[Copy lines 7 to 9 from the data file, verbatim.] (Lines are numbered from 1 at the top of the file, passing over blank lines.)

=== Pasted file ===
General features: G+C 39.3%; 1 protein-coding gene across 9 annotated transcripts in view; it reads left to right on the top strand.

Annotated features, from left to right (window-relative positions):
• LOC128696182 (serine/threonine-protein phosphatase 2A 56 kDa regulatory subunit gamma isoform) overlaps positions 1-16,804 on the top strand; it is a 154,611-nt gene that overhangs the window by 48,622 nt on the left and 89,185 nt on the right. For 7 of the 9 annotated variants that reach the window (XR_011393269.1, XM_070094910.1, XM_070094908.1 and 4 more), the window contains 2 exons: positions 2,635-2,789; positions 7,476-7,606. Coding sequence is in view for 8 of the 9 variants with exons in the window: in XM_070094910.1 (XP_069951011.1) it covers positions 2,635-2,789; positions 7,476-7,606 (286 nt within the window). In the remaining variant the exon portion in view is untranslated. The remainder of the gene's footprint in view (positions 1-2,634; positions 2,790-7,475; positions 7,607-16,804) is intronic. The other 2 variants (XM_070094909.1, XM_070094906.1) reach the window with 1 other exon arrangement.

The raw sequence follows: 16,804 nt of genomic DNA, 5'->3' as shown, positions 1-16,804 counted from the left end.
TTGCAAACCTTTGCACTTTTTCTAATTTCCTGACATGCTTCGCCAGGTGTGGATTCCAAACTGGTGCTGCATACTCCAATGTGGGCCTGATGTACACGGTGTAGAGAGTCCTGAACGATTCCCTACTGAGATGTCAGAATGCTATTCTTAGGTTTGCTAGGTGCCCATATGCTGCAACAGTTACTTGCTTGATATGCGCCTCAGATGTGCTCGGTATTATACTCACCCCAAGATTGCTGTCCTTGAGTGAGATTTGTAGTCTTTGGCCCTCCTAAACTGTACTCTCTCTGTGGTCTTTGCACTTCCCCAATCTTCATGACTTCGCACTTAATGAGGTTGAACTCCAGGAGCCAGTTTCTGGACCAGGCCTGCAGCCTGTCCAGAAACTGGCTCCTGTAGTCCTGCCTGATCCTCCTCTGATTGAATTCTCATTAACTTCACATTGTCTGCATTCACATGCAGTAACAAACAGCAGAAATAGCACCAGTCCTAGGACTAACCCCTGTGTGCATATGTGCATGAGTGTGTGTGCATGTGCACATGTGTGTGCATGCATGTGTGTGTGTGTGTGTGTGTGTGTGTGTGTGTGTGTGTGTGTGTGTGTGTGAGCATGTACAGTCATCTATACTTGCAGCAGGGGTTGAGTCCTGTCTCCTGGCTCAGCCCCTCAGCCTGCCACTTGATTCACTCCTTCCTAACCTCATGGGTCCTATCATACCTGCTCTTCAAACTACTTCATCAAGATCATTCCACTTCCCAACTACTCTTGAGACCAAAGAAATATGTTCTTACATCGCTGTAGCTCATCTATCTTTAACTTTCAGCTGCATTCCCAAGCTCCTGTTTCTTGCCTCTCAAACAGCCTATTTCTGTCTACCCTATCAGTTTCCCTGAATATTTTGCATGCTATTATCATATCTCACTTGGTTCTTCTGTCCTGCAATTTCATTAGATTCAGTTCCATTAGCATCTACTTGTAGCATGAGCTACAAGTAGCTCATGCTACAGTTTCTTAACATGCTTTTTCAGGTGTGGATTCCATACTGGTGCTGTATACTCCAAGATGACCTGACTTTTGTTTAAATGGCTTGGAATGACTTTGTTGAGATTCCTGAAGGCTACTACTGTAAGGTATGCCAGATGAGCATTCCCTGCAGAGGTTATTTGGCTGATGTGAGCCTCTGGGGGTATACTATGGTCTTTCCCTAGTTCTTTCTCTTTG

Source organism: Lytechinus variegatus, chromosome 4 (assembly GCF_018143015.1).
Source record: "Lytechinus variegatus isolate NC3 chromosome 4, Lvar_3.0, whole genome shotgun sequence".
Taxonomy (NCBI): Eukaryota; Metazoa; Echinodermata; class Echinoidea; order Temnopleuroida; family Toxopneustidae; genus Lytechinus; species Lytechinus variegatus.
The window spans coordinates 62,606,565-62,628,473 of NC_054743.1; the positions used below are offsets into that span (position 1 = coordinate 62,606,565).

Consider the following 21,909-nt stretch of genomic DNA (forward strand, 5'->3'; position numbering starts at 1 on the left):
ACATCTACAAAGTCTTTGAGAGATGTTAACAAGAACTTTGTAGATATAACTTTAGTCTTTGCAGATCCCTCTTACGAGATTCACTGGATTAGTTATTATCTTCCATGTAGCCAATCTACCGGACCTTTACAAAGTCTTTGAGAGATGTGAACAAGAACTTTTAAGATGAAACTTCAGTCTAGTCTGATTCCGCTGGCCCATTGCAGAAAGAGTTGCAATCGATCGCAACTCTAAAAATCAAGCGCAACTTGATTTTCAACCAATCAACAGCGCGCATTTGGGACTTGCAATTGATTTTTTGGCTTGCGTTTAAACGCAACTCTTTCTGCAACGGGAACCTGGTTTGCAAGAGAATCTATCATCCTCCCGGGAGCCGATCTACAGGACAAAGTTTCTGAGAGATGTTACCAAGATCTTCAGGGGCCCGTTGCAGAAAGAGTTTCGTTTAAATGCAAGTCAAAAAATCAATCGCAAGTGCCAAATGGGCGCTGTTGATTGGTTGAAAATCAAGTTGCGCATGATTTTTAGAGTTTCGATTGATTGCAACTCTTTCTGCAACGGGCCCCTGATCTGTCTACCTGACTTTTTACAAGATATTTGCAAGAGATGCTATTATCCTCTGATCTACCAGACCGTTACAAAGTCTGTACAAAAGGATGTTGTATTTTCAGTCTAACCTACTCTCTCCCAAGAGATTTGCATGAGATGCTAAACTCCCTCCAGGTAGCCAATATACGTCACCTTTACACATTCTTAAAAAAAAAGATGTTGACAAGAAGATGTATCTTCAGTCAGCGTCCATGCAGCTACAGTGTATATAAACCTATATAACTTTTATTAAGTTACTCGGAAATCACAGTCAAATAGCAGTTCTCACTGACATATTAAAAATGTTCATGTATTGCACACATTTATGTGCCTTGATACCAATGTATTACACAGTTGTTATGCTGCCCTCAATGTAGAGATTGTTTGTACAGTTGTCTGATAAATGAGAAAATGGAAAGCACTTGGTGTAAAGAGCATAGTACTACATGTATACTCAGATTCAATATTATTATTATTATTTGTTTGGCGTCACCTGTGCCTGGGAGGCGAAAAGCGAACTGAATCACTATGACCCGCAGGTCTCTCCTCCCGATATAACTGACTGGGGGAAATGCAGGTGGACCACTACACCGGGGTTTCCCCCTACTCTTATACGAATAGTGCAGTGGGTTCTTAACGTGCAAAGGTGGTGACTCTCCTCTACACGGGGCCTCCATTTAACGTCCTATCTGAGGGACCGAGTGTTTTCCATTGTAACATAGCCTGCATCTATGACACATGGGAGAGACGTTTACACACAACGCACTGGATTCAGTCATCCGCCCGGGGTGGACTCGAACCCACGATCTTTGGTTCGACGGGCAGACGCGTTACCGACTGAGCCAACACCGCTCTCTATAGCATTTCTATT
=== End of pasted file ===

Source record: "Lytechinus variegatus isolate NC3 chromosome 4, Lvar_3.0, whole genome shotgun sequence".
Taxonomy (NCBI): Eukaryota; Metazoa; Echinodermata; class Echinoidea; order Temnopleuroida; family Toxopneustidae; genus Lytechinus; species Lytechinus variegatus.
The window spans coordinates 62,606,565-62,628,473 of NC_054743.1; the positions used below are offsets into that span (position 1 = coordinate 62,606,565).